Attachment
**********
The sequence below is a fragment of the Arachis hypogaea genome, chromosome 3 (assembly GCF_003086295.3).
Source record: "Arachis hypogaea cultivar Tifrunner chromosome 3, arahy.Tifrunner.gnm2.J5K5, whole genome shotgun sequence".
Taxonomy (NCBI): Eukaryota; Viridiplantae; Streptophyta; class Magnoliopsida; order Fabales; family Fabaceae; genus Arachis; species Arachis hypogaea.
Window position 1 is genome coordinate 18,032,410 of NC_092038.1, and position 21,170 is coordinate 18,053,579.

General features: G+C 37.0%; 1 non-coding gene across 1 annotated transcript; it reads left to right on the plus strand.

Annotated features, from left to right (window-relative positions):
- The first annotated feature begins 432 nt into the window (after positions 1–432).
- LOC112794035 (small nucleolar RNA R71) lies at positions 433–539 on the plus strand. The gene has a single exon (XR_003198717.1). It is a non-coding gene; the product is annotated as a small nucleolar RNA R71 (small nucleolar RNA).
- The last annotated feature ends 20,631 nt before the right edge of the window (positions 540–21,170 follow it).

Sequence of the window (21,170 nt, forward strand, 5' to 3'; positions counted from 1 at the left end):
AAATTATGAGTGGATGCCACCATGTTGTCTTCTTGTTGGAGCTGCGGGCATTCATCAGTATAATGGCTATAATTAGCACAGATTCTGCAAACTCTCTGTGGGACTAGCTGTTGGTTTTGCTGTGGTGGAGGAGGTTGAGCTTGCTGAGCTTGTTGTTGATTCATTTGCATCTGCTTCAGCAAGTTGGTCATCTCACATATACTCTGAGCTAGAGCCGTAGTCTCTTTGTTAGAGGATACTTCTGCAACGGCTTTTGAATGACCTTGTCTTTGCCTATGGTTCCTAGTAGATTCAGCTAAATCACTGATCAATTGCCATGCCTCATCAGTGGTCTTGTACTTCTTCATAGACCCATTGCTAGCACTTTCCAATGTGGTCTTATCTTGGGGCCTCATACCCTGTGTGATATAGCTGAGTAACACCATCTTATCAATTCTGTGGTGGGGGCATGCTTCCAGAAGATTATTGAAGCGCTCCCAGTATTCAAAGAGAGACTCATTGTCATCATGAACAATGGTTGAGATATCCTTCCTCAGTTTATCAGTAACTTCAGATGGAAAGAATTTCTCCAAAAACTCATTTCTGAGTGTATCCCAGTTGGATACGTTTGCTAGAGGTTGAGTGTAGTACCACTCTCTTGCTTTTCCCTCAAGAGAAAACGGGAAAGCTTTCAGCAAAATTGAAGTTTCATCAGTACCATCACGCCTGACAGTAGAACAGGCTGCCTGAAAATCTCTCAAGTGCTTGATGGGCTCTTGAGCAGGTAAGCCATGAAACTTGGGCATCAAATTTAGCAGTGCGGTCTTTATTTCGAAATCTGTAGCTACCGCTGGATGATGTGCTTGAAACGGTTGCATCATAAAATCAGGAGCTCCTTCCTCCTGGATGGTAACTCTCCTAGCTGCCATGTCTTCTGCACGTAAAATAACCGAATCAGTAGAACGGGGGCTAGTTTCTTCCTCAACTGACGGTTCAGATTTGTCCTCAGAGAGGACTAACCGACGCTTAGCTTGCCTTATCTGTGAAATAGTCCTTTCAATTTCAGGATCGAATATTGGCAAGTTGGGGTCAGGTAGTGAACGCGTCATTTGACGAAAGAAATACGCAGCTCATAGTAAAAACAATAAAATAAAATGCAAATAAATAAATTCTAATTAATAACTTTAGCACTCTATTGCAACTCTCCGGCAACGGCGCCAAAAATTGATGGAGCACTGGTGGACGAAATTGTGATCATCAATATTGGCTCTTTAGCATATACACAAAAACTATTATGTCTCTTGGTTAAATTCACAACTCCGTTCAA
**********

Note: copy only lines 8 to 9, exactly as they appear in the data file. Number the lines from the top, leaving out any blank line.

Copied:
- LOC112794035 (small nucleolar RNA R71) lies at positions 433–539 on the plus strand. The gene has a single exon (XR_003198717.1). It is a non-coding gene; the product is annotated as a small nucleolar RNA R71 (small nucleolar RNA).
- The last annotated feature ends 20,631 nt before the right edge of the window (positions 540–21,170 follow it).